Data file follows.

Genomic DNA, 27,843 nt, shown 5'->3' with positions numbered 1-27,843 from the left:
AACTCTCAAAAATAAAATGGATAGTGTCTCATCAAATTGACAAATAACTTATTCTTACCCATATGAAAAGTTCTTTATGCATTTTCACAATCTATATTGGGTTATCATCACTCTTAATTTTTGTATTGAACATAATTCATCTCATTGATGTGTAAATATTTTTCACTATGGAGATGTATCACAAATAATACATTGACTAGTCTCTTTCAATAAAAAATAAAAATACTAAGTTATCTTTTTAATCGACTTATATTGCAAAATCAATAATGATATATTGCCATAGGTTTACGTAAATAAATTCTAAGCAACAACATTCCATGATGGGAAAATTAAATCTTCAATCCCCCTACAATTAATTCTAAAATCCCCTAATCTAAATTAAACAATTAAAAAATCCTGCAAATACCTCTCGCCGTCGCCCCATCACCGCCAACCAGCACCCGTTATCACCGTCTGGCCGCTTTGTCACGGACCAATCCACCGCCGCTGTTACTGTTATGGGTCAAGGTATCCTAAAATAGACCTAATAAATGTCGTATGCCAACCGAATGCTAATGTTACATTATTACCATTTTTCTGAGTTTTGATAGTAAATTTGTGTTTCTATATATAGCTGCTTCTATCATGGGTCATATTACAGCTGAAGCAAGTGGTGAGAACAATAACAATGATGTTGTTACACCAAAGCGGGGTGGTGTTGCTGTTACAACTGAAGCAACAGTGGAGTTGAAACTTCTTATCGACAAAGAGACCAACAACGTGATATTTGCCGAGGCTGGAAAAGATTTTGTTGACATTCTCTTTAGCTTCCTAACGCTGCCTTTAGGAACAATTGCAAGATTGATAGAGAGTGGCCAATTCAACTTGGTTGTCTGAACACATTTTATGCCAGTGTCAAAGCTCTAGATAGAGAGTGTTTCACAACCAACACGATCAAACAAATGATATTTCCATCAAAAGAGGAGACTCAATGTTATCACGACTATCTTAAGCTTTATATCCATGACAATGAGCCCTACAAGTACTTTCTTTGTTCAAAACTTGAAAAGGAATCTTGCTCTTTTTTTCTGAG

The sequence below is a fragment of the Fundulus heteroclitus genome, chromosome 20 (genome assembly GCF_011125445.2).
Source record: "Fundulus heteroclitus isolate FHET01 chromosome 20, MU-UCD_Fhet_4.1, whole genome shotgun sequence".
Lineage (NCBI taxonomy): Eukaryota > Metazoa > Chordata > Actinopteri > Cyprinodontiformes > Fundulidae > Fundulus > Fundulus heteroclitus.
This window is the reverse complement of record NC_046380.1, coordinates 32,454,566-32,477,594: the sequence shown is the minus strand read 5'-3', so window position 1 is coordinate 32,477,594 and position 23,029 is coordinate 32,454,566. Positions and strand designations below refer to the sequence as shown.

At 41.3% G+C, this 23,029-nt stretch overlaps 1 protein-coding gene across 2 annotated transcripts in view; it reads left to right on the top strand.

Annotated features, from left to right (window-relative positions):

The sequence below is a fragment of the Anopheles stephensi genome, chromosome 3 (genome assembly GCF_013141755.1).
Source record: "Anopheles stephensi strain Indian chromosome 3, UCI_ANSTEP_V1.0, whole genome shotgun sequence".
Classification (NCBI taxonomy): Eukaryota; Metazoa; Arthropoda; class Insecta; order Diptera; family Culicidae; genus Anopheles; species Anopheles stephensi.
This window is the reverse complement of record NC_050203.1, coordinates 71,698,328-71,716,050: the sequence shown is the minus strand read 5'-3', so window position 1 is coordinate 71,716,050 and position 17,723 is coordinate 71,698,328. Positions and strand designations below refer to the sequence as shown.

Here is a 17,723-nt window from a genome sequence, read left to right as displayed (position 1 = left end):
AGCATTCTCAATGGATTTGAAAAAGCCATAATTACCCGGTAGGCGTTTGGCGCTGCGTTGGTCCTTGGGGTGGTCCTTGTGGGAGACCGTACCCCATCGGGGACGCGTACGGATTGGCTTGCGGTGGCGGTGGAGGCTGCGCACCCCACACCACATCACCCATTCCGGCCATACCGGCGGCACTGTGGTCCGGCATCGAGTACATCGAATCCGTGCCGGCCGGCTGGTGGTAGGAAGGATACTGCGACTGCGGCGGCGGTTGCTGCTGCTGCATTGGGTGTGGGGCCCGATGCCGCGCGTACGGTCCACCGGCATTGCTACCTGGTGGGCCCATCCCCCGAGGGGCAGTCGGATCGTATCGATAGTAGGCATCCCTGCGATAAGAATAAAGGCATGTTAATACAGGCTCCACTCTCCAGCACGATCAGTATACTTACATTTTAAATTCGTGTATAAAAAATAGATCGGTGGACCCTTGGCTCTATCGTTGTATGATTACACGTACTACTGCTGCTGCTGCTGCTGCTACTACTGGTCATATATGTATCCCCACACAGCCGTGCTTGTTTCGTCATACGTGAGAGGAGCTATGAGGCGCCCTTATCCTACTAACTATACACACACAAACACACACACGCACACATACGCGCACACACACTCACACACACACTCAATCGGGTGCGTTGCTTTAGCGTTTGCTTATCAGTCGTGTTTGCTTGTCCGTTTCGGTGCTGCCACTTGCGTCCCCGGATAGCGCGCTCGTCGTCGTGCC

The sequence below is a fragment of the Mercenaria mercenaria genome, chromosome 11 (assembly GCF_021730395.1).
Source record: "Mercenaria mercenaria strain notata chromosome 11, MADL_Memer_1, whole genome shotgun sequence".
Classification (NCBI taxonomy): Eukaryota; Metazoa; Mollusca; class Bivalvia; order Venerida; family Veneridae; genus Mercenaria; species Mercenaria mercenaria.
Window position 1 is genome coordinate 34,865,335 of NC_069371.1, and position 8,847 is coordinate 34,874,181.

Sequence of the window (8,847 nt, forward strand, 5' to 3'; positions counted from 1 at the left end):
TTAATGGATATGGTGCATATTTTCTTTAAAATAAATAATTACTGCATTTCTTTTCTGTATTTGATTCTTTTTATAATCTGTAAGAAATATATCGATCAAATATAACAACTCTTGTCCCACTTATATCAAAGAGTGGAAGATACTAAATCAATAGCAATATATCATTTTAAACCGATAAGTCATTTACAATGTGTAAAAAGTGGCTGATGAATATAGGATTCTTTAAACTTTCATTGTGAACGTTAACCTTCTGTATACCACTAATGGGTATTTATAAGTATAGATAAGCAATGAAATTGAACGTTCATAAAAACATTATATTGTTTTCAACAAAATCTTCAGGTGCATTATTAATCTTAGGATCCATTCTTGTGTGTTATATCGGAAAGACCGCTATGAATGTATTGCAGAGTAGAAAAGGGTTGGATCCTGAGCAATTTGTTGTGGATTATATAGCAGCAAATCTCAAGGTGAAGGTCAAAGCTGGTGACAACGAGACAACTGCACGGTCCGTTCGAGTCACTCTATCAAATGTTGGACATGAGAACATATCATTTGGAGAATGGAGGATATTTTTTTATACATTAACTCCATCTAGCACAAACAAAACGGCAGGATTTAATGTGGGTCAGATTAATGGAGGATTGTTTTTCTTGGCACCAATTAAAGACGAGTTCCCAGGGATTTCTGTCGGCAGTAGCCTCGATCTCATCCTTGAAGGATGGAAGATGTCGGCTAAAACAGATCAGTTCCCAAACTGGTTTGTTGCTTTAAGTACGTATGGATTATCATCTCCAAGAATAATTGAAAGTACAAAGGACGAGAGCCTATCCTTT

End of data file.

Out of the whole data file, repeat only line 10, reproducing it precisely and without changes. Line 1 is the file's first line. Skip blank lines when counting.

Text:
Source record: "Anopheles stephensi strain Indian chromosome 3, UCI_ANSTEP_V1.0, whole genome shotgun sequence".